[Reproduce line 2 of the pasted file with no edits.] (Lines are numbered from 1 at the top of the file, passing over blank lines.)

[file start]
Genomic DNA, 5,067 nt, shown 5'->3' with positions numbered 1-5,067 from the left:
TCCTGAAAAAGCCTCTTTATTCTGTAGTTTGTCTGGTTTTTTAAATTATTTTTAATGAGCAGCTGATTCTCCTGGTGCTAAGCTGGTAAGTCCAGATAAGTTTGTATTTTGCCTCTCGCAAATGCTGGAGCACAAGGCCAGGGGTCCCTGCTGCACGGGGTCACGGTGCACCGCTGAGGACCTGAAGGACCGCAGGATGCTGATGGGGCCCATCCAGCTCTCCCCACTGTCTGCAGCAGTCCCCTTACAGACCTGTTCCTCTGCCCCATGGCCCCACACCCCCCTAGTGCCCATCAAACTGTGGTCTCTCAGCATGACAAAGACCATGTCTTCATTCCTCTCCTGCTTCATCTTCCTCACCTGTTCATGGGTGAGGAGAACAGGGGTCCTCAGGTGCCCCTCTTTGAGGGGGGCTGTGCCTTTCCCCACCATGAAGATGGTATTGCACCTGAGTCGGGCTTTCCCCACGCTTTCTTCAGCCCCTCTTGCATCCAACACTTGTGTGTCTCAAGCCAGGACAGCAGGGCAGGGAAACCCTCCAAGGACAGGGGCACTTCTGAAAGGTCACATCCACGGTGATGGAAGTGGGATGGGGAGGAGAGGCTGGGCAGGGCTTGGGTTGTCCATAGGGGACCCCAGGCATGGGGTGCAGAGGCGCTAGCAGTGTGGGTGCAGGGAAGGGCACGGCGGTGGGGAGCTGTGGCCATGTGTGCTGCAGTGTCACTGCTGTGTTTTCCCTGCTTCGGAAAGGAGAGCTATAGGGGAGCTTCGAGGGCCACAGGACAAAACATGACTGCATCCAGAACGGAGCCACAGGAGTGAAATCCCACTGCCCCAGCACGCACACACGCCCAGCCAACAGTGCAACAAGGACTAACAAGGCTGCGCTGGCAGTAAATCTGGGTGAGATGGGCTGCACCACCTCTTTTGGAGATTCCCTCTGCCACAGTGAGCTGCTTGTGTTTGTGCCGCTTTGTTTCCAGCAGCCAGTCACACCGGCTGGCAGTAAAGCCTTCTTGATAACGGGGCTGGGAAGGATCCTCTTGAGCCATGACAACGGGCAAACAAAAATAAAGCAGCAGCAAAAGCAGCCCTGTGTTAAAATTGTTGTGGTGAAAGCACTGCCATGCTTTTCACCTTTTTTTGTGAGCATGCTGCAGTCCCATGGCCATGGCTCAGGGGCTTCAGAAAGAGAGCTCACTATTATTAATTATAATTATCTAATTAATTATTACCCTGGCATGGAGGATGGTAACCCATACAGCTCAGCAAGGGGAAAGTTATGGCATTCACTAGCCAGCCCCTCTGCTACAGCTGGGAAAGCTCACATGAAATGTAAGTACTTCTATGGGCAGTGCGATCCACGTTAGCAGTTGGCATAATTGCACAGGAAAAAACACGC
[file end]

TCCTGAAAAAGCCTCTTTATTCTGTAGTTTGTCTGGTTTTTTAAATTATTTTTAATGAGCAGCTGATTCTCCTGGTGCTAAGCTGGTAAGTCCAGATAAGTTTGTATTTTGCCTCTCGCAAATGCTGGAGCACAAGGCCAGGGGTCCCTGCTGCACGGGGTCACGGTGCACCGCTGAGGACCTGAAGGACCGCAGGATGCTGATGGGGCCCATCCAGCTCTCCCCACTGTCTGCAGCAGTCCCCTTACAGACCTGTTCCTCTGCCCCATGGCCCCACACCCCCCTAGTGCCCATCAAACTGTGGTCTCTCAGCATGACAAAGACCATGTCTTCATTCCTCTCCTGCTTCATCTTCCTCACCTGTTCATGGGTGAGGAGAACAGGGGTCCTCAGGTGCCCCTCTTTGAGGGGGGCTGTGCCTTTCCCCACCATGAAGATGGTATTGCACCTGAGTCGGGCTTTCCCCACGCTTTCTTCAGCCCCTCTTGCATCCAACACTTGTGTGTCTCAAGCCAGGACAGCAGGGCAGGGAAACCCTCCAAGGACAGGGGCACTTCTGAAAGGTCACATCCACGGTGATGGAAGTGGGATGGGGAGGAGAGGCTGGGCAGGGCTTGGGTTGTCCATAGGGGACCCCAGGCATGGGGTGCAGAGGCGCTAGCAGTGTGGGTGCAGGGAAGGGCACGGCGGTGGGGAGCTGTGGCCATGTGTGCTGCAGTGTCACTGCTGTGTTTTCCCTGCTTCGGAAAGGAGAGCTATAGGGGAGCTTCGAGGGCCACAGGACAAAACATGACTGCATCCAGAACGGAGCCACAGGAGTGAAATCCCACTGCCCCAGCACGCACACACGCCCAGCCAACAGTGCAACAAGGACTAACAAGGCTGCGCTGGCAGTAAATCTGGGTGAGATGGGCTGCACCACCTCTTTTGGAGATTCCCTCTGCCACAGTGAGCTGCTTGTGTTTGTGCCGCTTTGTTTCCAGCAGCCAGTCACACCGGCTGGCAGTAAAGCCTTCTTGATAACGGGGCTGGGAAGGATCCTCTTGAGCCATGACAACGGGCAAACAAAAATAAAGCAGCAGCAAAAGCAGCCCTGTGTTAAAATTGTTGTGGTGAAAGCACTGCCATGCTTTTCACCTTTTTTTGTGAGCATGCTGCAGTCCCATGGCCATGGCTCAGGGGCTTCAGAAAGAGAGCTCACTATTATTAATTATAATTATCTAATTAATTATTACCCTGGCATGGAGGATGGTAACCCATACAGCTCAGCAAGGGGAAAGTTATGGCATTCACTAGCCAGCCCCTCTGCTACAGCTGGGAAAGCTCACATGAAATGTAAGTACTTCTATGGGCAGTGCGATCCACGTTAGCAGTTGGCATAATTGCACAGGAAAAAACACGC